The Gospel reading presents the same conundrum. In Matthew 8,  Jesus announces that "the Son of Man must undergo great suffering, and be rejected by the elders, the chief priests,  and the scribes, and be killed, and after three days rise again." Peter's strong denial "May it never be, Lord!" gets him a blistering rebuke. "Get behind me, Satan," Jesus says. Unlike Peter, Jesus knows that his death will be the means of the restoration of the cosmos, bringing new life to all of God's creation. This is God's way, and so he continues his conversation by issuing this challenge to his disciples:

If any want to become my followers, let them deny themselves and take up their cross and follow me. For those who want to save their life will lose it, and those who lose their life for my sake, and for the sake of the gospel, will save  it. For what will it profit them to gain the whole world and forfeit their life?

You must be willing to give everything to me, Jesus tells those who call him "master," and then I will release it back to you - a miracle child, new life into dry bones, healing and forgiveness, and ultimately a resurrection body that will live and love in the restored heaven and earth.

Choosing our own death, even with the promise of new life, is rarely easy. We are made to seek life; our bodies panic if we cannot breathe, we lash out at those who threaten our safety or security. But God calls us to the counterintuitive choice of death as the means for true life.

No one expresses this struggle better than John Donne in his poem Batter My Heart. The  imagery shocks us with graphic couplings - overthrow me so that I may rise and stand, imprison me so I may be free, ravish (rape) me or I will not be chaste (pure). Donne grapples with the reality of taking up a cross. His self is like an imprisoned city, belonging to another, but strongly barricaded against the true owner. The resistance is captained by his viceroy, Reason, who adamantly refuses any action that smells of surrender. He has either been taken captive or brain-washed, and so can offer no help in the effort to let the real king into the gates.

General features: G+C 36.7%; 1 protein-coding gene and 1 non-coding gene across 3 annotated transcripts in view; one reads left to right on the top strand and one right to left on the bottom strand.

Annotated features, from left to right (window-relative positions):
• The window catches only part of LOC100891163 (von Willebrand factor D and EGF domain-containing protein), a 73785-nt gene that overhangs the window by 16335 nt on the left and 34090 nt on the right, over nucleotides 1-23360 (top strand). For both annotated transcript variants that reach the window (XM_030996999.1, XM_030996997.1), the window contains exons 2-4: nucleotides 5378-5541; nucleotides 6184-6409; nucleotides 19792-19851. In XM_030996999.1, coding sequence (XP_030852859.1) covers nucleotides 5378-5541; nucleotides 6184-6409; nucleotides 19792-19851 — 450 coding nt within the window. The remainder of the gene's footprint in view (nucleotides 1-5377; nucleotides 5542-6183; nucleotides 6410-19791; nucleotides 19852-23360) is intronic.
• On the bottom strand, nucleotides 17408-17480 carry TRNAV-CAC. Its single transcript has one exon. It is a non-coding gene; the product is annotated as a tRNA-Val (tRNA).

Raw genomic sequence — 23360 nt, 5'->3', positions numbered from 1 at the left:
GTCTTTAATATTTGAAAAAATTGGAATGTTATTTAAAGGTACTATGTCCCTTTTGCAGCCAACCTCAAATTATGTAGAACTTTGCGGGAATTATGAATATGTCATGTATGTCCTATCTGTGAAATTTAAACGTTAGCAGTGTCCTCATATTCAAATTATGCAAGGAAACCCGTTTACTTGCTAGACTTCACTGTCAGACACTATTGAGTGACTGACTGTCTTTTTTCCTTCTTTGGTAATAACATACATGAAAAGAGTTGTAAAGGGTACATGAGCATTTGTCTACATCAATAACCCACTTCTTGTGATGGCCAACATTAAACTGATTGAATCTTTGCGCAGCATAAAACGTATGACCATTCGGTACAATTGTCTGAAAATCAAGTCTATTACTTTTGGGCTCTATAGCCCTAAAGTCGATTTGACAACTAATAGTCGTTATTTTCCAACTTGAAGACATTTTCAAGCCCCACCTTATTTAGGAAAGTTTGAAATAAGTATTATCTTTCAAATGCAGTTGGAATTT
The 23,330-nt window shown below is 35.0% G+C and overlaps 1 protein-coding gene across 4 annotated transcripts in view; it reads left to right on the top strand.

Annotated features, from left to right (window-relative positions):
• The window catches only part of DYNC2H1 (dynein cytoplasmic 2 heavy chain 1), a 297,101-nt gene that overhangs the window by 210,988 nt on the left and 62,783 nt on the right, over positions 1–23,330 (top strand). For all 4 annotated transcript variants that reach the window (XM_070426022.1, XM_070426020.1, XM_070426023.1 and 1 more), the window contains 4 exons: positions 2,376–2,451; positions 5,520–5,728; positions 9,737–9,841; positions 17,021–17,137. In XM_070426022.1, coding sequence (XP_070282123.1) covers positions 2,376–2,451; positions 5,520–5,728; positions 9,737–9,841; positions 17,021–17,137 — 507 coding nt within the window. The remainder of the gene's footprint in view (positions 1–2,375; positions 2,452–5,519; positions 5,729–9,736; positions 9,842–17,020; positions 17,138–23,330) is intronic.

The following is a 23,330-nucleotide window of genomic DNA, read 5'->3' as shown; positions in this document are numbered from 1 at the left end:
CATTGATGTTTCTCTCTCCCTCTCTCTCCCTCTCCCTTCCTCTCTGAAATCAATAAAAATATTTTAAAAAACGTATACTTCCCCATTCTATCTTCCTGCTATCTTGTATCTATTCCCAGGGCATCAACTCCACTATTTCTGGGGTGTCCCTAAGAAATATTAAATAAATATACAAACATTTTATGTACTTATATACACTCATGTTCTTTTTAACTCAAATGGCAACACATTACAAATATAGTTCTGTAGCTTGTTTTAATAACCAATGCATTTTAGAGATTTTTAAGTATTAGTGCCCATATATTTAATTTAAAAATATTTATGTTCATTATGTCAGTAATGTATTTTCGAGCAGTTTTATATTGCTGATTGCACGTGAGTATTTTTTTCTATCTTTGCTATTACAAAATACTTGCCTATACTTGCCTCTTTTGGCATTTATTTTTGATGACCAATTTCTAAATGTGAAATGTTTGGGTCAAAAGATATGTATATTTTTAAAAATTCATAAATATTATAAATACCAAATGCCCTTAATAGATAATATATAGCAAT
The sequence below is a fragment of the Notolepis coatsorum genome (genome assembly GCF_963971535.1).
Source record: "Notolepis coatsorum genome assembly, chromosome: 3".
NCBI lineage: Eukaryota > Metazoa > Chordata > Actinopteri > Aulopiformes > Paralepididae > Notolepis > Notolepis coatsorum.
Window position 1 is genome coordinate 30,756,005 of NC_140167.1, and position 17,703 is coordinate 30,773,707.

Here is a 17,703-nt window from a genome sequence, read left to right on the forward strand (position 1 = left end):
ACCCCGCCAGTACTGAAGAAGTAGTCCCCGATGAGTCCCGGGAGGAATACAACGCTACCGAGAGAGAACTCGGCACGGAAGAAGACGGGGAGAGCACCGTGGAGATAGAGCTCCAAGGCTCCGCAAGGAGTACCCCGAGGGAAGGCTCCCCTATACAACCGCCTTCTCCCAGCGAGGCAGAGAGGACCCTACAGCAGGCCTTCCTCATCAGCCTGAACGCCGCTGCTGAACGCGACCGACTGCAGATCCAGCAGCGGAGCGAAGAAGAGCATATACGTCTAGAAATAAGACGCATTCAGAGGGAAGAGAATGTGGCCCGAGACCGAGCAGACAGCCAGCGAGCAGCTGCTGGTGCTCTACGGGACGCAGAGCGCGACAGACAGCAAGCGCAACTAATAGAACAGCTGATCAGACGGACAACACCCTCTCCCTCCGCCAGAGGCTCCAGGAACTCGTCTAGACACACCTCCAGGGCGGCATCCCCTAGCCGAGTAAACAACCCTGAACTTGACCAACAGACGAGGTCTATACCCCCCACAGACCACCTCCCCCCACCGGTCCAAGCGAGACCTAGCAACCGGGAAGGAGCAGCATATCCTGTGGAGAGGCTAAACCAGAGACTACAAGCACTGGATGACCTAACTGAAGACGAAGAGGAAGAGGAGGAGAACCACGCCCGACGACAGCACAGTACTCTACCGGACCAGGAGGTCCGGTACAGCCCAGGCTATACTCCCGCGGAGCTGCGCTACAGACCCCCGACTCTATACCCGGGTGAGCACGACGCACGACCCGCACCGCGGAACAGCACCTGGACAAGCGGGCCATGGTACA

Like the apostle Paul, who cannot do what he wishes, (Romans 7) Donne is incapable of opening himself up to the love of God on his own. And so he calls for assistance. It is my desire to submit to your love, he says, but you will need to come with your power to make it happen, you will need to batter down the gates yourself. The plea is as strong as the bondage Donne recognizes; the language meant to shock. But Donne is battling for his life, freed from all that keeps him bound. And he grounds his petition in the knowledge that he entreats the true Lover of his soul, who alone has power to free from bondage and make him stand anew.

Batter my Heart
John Donne

Batter my heart, three-person'd God, for you
As yet but knock, breathe, shine, and seek to mend;
That I may rise and stand, o'erthrow me, and bend
Your force to break, blow, burn, and make me new.
I, like an usurp'd town to'another due,
Labor to'admit you, but oh, to no end;
Reason, your viceroy in me, me should defend,
But is captiv'd, and proves weak or untrue.
Yet dearly'I love you, and would be lov'd fain,
But am betroth'd unto your enemy;
Divorce me,'untie or break that knot again,
Take me to you, imprison me, for I,
Except you'enthrall me, never shall be free,
Nor ever chaste, except you ravish me.